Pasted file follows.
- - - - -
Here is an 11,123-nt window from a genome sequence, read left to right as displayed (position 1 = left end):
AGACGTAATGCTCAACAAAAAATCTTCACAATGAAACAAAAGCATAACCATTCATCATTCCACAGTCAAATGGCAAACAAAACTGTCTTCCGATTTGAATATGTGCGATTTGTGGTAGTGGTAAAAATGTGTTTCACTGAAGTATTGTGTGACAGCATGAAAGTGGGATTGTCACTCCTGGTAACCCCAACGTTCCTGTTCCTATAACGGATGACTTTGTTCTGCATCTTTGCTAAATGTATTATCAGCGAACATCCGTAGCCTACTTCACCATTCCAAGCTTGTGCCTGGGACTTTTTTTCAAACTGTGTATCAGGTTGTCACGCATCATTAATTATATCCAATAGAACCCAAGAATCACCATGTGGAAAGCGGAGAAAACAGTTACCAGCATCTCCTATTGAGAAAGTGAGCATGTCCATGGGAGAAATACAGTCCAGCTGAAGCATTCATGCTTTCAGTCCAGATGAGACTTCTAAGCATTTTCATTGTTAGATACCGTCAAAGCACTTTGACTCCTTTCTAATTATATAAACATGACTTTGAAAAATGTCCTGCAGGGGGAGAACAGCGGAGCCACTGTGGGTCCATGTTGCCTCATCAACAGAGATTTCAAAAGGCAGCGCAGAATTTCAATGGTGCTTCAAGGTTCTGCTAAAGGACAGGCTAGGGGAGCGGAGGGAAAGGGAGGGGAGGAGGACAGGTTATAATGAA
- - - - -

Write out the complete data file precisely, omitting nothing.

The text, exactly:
Here is an 11,123-nt window from a genome sequence, read left to right as displayed (position 1 = left end):
AGACGTAATGCTCAACAAAAAATCTTCACAATGAAACAAAAGCATAACCATTCATCATTCCACAGTCAAATGGCAAACAAAACTGTCTTCCGATTTGAATATGTGCGATTTGTGGTAGTGGTAAAAATGTGTTTCACTGAAGTATTGTGTGACAGCATGAAAGTGGGATTGTCACTCCTGGTAACCCCAACGTTCCTGTTCCTATAACGGATGACTTTGTTCTGCATCTTTGCTAAATGTATTATCAGCGAACATCCGTAGCCTACTTCACCATTCCAAGCTTGTGCCTGGGACTTTTTTTCAAACTGTGTATCAGGTTGTCACGCATCATTAATTATATCCAATAGAACCCAAGAATCACCATGTGGAAAGCGGAGAAAACAGTTACCAGCATCTCCTATTGAGAAAGTGAGCATGTCCATGGGAGAAATACAGTCCAGCTGAAGCATTCATGCTTTCAGTCCAGATGAGACTTCTAAGCATTTTCATTGTTAGATACCGTCAAAGCACTTTGACTCCTTTCTAATTATATAAACATGACTTTGAAAAATGTCCTGCAGGGGGAGAACAGCGGAGCCACTGTGGGTCCATGTTGCCTCATCAACAGAGATTTCAAAAGGCAGCGCAGAATTTCAATGGTGCTTCAAGGTTCTGCTAAAGGACAGGCTAGGGGAGCGGAGGGAAAGGGAGGGGAGGAGGACAGGTTATAATGAA